Theories and Mechanisms of Adhesion
Publication Name: Handbook of Adhesive Technology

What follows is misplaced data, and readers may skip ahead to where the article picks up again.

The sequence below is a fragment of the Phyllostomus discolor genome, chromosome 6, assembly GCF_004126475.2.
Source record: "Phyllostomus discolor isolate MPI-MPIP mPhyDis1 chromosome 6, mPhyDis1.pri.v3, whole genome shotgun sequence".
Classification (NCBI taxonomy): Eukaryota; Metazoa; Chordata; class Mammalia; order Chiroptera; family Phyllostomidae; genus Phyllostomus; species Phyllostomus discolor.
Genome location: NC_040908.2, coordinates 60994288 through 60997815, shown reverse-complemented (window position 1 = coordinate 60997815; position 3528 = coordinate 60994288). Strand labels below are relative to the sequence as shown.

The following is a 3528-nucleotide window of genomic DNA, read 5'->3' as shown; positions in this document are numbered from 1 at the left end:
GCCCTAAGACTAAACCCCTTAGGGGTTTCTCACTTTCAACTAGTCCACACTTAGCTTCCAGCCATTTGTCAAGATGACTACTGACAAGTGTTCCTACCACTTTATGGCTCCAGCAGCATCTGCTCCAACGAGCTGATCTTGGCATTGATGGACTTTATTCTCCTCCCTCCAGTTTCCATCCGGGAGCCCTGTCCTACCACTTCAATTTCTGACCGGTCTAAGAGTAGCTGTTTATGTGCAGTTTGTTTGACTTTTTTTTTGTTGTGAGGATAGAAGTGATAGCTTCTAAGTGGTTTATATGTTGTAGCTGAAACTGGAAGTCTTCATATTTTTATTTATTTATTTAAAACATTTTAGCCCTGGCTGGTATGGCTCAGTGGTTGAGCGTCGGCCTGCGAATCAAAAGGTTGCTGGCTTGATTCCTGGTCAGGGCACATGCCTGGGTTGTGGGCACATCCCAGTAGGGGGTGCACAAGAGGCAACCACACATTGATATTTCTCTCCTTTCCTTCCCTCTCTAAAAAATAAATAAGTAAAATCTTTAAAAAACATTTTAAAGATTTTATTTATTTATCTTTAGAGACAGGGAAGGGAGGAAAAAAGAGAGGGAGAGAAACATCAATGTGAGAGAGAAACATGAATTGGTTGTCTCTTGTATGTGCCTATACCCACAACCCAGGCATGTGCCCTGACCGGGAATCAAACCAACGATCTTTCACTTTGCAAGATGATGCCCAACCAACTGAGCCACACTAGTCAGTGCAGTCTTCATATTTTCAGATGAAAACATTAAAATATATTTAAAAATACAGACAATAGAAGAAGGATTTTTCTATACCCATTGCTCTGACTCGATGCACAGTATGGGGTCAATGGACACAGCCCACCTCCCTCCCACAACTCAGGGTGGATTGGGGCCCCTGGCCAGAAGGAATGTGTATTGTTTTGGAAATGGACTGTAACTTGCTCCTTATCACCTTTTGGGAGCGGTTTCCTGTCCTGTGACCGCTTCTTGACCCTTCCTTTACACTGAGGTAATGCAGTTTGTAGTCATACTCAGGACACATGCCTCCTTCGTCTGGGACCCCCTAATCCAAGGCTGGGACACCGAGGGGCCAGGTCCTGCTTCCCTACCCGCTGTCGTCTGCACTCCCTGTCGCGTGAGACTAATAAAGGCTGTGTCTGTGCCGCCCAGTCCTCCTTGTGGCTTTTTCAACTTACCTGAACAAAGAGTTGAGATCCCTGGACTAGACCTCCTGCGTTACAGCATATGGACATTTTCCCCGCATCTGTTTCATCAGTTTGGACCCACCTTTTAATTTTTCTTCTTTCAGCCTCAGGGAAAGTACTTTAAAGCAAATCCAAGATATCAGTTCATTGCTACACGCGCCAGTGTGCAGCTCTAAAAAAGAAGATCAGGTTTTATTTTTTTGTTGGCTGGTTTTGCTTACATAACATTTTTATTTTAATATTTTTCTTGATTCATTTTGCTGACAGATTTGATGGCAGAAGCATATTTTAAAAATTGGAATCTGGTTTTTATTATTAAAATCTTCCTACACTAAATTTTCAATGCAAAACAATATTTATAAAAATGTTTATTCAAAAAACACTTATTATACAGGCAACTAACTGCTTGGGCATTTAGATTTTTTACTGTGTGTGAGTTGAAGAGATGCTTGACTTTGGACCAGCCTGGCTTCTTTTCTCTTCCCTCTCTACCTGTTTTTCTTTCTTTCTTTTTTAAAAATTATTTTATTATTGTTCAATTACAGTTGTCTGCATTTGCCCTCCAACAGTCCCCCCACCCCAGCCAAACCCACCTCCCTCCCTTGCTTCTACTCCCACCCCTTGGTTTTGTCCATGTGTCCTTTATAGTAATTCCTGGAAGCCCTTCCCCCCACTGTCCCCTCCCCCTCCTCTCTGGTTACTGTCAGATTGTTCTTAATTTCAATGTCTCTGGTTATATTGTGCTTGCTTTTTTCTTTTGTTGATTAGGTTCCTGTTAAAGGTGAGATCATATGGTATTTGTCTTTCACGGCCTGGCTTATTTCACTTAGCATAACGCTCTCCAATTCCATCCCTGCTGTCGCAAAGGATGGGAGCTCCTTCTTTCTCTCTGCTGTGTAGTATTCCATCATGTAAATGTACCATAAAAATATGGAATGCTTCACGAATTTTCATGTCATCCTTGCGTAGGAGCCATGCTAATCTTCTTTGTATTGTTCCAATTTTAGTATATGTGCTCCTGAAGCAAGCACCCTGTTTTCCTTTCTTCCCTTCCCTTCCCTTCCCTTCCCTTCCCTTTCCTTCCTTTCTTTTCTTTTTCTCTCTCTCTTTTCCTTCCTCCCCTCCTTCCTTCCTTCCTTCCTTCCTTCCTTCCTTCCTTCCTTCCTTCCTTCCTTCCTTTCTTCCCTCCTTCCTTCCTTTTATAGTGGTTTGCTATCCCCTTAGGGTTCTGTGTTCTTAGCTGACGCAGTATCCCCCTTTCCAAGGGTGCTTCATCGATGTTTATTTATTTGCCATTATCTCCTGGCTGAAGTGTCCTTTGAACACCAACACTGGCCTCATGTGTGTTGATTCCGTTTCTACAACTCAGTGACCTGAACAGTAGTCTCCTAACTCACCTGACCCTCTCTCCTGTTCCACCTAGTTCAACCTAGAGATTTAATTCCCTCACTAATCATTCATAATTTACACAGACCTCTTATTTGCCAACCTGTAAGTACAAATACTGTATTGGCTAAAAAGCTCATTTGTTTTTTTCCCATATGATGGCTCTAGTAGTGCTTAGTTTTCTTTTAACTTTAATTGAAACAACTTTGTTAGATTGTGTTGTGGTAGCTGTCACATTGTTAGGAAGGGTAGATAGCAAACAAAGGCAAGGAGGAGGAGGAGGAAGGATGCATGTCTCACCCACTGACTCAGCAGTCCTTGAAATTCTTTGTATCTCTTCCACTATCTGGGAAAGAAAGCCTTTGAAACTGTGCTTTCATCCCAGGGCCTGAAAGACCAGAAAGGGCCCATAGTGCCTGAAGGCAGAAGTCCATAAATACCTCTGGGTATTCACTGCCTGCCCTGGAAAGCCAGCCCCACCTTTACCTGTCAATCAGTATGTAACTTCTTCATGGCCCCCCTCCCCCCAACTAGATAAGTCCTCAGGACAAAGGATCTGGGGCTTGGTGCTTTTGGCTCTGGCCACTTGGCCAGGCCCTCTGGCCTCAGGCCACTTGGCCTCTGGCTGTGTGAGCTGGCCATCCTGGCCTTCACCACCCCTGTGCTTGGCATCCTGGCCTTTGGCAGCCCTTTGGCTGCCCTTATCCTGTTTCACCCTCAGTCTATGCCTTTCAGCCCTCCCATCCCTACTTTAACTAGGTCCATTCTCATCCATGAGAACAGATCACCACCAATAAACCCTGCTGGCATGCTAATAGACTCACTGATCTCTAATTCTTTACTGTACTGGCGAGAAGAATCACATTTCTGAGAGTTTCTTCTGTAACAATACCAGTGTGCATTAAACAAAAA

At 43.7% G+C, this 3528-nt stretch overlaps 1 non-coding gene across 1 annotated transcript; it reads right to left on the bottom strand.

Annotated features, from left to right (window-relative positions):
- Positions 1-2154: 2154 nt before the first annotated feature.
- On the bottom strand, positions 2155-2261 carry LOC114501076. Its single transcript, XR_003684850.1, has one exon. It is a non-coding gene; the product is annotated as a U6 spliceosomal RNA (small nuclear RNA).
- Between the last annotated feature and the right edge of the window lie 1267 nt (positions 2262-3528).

Adhesion is an important attribute of material behavior that influences the interactions between different substances in the natural world, and it is also significant as this phenomenon is applied to the manufacture of man-made materials through applied adhesion, that is, adhesive bonding. Adhesive bonding is an important area of materials science focusing on the creation of joined substrates and composite materials. Because of the wide array of adhesive bonding situations, the concept of adhesion can be broadly applied across different material types and interactions. Mechanisms of adhesion fall into two broad areas: those that rely on mechanical interlocking or entanglement and those that rely on charge interactions. There are seven accepted mechanisms of adhesion. These are: mechanical interlocking or hooking theory; electronic, electrical double layer, or electrostatic theory; adsorption (thermodynamic) or wetting theory; diffusion theory; chemical (covalent) bonding theory; acidbase theory; theory of weak boundary layers. In addition, elastomeric-based adhesives exhibit a characteristic adhesion behavior described as tackiness or stickiness that aids in the creation of an almost instantaneous adhesive bond. This chapter provides an overview of adhesion theories and mechanisms and a short review of current research related to these topics.